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Who were the first humans to inhabit North America? According to the now familiar story, mammal hunters entered the continent some 12,000 years ago via a land bridge that spanned the Bering Sea. The presence of these early New World people was established by distinctive stone tools belonging to the Clovis culture. But are the Clovis tools Asian in origin? Drawing from original archaeological analysis, paleoclimatic research, and genetic studies, noted archaeologists Dennis J. Stanford and Bruce A. Bradley challenge the old narrative and, in the process, counter traditional--and often subjective--approaches to archaeological testing for historical relatedness. Instead, Stanford and Bradley apply rigorous scholarship to a hypothesis that places the technological antecedents of Clovis in Europe, and posits that the first Americans crossed the Atlantic by boat and arrived earlier than previously thought. Bringing archaeological and oceanographic evidence to support this assertion, the book dismantles the old paradigm while persuasively linking Clovis technology with the culture of Solutrean people who occupied France and Spain more than 20,000 years ago.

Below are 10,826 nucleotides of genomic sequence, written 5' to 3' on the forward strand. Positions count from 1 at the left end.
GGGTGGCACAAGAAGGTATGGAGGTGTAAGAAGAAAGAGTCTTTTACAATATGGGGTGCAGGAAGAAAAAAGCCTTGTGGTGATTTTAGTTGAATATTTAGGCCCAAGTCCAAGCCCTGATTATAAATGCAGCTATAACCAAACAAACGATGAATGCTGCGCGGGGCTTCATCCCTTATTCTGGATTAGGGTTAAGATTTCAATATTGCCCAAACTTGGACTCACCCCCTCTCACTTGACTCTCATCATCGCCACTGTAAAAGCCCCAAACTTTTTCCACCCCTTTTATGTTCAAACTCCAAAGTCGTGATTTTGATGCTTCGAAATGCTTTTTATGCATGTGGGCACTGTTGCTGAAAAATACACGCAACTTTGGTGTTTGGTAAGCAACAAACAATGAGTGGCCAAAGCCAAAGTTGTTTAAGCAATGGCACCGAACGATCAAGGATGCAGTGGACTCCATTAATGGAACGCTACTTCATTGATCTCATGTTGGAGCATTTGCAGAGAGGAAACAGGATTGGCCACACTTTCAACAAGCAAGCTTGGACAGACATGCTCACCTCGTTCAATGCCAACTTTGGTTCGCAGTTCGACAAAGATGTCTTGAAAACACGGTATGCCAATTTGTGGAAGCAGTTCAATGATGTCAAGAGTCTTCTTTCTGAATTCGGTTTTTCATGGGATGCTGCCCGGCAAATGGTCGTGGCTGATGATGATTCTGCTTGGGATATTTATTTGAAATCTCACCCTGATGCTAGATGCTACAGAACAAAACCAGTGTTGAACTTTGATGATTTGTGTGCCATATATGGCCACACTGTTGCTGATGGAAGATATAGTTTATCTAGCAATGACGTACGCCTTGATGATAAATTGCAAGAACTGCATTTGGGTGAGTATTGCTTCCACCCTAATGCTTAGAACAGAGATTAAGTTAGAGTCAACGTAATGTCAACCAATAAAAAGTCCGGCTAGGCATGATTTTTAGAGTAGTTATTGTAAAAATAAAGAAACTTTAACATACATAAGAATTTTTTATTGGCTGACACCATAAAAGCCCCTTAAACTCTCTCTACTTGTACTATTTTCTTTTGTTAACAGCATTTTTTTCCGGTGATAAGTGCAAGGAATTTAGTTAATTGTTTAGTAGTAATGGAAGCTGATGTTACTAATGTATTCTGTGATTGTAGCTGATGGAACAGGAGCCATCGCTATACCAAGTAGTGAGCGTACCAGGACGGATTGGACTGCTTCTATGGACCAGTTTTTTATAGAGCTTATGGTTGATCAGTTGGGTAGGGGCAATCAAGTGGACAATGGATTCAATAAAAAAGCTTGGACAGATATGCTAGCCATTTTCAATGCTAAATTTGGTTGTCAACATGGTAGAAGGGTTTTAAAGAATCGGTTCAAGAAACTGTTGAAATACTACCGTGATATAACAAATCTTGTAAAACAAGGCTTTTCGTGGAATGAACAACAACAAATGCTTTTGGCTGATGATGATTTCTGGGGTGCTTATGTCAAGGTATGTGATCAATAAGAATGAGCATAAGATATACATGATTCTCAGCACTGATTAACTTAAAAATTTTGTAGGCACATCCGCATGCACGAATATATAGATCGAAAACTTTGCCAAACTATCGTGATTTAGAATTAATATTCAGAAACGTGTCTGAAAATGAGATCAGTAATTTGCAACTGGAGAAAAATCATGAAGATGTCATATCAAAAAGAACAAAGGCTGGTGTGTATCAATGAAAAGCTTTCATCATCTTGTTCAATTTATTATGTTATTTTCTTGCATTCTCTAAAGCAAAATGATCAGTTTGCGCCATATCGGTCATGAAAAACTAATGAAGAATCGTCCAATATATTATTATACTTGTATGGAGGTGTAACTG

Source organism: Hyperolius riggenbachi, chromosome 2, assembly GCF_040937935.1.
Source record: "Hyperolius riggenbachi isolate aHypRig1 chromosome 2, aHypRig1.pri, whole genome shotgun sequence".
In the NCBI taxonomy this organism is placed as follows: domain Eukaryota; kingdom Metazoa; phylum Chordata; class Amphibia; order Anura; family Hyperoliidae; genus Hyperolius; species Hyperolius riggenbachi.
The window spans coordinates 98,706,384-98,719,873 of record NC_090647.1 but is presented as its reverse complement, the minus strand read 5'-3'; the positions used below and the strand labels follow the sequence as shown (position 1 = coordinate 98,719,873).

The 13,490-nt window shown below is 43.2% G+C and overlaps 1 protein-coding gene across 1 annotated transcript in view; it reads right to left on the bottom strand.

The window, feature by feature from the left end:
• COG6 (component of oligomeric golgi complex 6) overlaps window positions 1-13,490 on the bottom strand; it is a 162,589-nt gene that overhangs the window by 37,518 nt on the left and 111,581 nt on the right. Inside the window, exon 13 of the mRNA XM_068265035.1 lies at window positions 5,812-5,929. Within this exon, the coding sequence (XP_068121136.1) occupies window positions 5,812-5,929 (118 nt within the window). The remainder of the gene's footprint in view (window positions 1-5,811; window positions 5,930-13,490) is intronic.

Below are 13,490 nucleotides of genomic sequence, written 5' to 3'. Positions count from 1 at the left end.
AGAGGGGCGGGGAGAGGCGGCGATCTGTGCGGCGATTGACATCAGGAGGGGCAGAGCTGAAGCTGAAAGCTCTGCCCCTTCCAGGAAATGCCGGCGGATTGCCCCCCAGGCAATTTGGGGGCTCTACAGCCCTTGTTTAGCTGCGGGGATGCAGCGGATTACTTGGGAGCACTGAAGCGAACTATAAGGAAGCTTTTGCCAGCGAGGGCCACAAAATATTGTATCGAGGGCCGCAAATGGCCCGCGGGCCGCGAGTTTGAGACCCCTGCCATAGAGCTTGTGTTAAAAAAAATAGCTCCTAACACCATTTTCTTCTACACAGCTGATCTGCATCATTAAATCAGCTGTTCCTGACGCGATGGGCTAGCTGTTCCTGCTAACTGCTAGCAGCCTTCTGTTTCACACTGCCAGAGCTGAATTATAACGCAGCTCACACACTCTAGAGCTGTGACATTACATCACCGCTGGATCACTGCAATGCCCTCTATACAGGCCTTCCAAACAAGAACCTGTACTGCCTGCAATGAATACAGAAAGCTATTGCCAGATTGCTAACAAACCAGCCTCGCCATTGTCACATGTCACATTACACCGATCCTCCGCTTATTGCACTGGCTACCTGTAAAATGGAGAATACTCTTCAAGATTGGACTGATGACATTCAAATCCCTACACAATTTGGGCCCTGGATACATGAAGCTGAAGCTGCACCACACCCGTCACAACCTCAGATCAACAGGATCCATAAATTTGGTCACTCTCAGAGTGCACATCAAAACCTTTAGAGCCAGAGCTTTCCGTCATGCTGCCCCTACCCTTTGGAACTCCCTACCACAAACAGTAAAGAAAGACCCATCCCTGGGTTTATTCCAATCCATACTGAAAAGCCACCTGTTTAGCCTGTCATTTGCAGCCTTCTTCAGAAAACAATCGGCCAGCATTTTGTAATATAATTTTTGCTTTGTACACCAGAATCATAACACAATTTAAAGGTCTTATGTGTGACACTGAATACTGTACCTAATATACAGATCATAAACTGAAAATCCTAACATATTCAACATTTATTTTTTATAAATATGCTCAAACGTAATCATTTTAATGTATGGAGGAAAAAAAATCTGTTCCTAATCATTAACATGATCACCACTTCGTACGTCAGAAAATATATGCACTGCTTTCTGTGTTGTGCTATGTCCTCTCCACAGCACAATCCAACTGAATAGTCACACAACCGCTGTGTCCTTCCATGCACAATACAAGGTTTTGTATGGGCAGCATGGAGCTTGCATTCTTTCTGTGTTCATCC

Table of Contents
|List of Illustrations and Tables||p. vii|
|Prehistoric Time Line||p. xi|
|Introduction: The First Americans?||p. 1|
|Flaked Stone Technology: A Prime||p. 19|
|Clovis: The First American Settlers?||p. 37|
|Beringia: Out of Asia on Foo't||p. 67|
|Challenging the Clovis First Model: The Missing Links||p. 89|
|The Solutrean: Ice Age Innovators||p. 116|
|The Solutrean Hypothesis|
|Quantitative Culture Comparison||p. 149|
|Qualitative Culture Comparison||p. 162|
|The Solutrean Maritime Adaptation||p. 186|
|The Last Glacial Maximum: How Bad Was the Weather?||p. 204|
|Living on the Ice Edge: Ethnographic Analogies||p. 221|
|Appendix: Cluster Analysis||p. 253|
|Table of Contents provided by Ingram. All Rights Reserved.|